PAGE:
Hours of driving later, we arrived in the general vicinity of the house for the week.  It was an old converted stable that had been turned into what looked like a lovely self catering apartment.  I relied on the lovely Sharon for navigation, and regretted it.  In the mountains she is a focused and accurate navigator, taking pacings and timings much more seriously than myself.  However, in the passenger seat of a car she takes on a trance like state looking at the hedges and the trees.  We usually miss our turn, drive on several tens of miles, before she comes round and insists that our turn-off should be coming up soon.  Prior to leaving on our holidays she informed me that she had looked up the web site and committed the directions to memory.  Inside my mind I was already shaking my head.  Things went reasonably well until we got down to the fine details of finding the stables.  As we passed an old wall Sharon came alive with enthusiasm that the directions mentioned a stone wall.  This sounded encouraging until she said the same thing about a primary school, an old tree, a church, a lake (there are a lot of lakes in Fermanagh), and a hedge.  She was clutching at straws and I knew that, from that moment on, our holidays would rely on blind luck.

There were not many people about to stop and ask directions.  After driving past one particular house several times we spotted a beekeeper tending to his hives and decided to stop, admit defeat, and ask advice.  The lovely Sharon headed up the drive of the house to face the beekeeper.  The little man and I were left in the car wondering if we would ever find our home for the week.  As time began to pass the little man began to protest quite strenuously at his confinement in the car and I began to wonder what was taking so long.  The time taken to discuss directions had passed and I began to wonder what they could be talking about as I watched from the bottom of the lane.  It turned out that the house we had stopped at was actually our destination and the topic of conversation had turned to bees as the beekeeper was in the process of catching a swarm from one of his hives.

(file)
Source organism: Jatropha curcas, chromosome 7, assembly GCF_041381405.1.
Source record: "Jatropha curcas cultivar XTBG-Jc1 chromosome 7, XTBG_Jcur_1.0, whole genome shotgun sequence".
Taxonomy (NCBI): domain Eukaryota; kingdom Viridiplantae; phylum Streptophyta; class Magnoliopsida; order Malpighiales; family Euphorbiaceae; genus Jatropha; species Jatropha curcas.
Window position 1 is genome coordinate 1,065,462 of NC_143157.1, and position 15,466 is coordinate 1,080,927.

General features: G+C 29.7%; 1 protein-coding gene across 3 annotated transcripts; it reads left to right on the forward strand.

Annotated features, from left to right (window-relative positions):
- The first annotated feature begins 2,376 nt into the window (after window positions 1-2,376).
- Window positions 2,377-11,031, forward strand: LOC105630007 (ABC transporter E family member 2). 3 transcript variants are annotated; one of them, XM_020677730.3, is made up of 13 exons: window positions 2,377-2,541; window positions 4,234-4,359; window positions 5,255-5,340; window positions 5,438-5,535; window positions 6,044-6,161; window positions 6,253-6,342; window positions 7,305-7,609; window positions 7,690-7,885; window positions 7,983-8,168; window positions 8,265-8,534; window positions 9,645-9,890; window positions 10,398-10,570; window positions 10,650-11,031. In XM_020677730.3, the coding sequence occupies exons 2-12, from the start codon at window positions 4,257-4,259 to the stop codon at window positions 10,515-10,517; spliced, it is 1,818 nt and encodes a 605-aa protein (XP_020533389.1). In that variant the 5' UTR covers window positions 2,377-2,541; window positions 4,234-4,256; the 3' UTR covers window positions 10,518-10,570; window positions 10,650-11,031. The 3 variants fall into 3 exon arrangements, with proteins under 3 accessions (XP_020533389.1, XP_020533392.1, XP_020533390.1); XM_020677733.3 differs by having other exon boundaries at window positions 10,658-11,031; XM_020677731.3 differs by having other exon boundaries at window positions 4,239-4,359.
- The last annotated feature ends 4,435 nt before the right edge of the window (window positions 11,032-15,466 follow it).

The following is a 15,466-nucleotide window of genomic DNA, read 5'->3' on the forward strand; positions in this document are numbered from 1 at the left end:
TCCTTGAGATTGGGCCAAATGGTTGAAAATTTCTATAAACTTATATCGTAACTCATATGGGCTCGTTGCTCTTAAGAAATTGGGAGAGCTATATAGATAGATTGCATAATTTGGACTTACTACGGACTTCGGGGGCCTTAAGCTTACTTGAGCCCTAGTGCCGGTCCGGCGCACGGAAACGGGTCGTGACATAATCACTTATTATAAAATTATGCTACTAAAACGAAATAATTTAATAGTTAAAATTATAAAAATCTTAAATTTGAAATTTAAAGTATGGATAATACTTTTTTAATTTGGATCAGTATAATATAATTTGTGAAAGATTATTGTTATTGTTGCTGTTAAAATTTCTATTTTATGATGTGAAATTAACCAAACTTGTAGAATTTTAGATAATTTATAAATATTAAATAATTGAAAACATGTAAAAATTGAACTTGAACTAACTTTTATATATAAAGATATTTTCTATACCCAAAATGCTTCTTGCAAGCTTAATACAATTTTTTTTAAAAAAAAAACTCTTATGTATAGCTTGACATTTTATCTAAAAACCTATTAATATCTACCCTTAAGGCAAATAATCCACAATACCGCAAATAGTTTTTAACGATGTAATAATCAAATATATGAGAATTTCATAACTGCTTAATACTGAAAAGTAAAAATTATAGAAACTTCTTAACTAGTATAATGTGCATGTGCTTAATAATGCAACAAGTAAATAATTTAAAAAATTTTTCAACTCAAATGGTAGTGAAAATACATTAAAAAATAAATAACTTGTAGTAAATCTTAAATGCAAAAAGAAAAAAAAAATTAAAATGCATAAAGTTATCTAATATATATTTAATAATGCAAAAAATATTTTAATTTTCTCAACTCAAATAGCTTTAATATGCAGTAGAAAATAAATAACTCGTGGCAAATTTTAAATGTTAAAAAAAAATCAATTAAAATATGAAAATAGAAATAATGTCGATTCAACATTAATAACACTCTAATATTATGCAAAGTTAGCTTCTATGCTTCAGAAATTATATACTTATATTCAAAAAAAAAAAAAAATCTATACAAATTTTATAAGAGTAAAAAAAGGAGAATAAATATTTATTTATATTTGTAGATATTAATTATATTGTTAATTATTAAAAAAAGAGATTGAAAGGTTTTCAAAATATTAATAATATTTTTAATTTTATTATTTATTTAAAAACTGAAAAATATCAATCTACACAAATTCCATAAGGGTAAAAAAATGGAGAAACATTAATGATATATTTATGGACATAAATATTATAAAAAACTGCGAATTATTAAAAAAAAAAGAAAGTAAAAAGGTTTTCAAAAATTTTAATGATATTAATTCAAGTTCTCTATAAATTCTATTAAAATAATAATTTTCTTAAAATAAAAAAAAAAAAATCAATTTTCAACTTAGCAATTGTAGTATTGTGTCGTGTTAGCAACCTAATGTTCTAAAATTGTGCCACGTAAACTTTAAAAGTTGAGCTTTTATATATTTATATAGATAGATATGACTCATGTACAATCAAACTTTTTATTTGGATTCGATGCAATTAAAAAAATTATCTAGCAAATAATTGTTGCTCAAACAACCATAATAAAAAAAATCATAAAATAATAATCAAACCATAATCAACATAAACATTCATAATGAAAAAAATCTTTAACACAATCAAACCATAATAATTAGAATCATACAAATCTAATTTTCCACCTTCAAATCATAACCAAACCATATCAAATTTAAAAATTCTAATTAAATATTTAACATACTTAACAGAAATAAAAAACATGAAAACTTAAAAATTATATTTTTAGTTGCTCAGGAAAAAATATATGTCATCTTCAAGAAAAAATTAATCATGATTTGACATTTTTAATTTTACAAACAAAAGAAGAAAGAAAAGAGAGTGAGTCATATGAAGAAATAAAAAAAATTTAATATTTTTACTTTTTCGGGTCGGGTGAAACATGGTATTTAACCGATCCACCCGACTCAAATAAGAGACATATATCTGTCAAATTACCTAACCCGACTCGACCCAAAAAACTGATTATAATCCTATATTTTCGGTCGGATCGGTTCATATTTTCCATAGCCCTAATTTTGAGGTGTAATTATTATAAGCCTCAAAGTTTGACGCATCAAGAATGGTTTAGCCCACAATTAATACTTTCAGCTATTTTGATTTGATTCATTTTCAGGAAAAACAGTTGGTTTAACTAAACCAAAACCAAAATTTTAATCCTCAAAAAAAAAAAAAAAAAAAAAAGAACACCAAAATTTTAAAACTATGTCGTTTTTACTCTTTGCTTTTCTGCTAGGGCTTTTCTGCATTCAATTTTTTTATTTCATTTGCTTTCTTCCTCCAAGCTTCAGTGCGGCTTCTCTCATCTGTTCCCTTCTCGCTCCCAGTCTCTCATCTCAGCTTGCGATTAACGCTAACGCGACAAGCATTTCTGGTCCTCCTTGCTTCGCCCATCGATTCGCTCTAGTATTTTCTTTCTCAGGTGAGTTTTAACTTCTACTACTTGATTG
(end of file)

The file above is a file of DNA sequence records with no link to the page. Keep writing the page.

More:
Honeycomb from our host’s beehives

The weather was brilliant for our week in Fermanagh.  We did the usual thing of the big parks and gardens.  In the evenings we put our feet up in the garden and listened to the plants grow as we read our books.  It was a mostly relaxing holiday if you subtract the worry and stress of the little man having a throat infection and suffering a high fever for three nights in a row.  A trip to Enniskillen Hospital was called for on one evening to get a diagnosis and some antibiotics.  We are told that this is all just part of normal parenting.

 blue sky and a halcyon still lake around lough Erne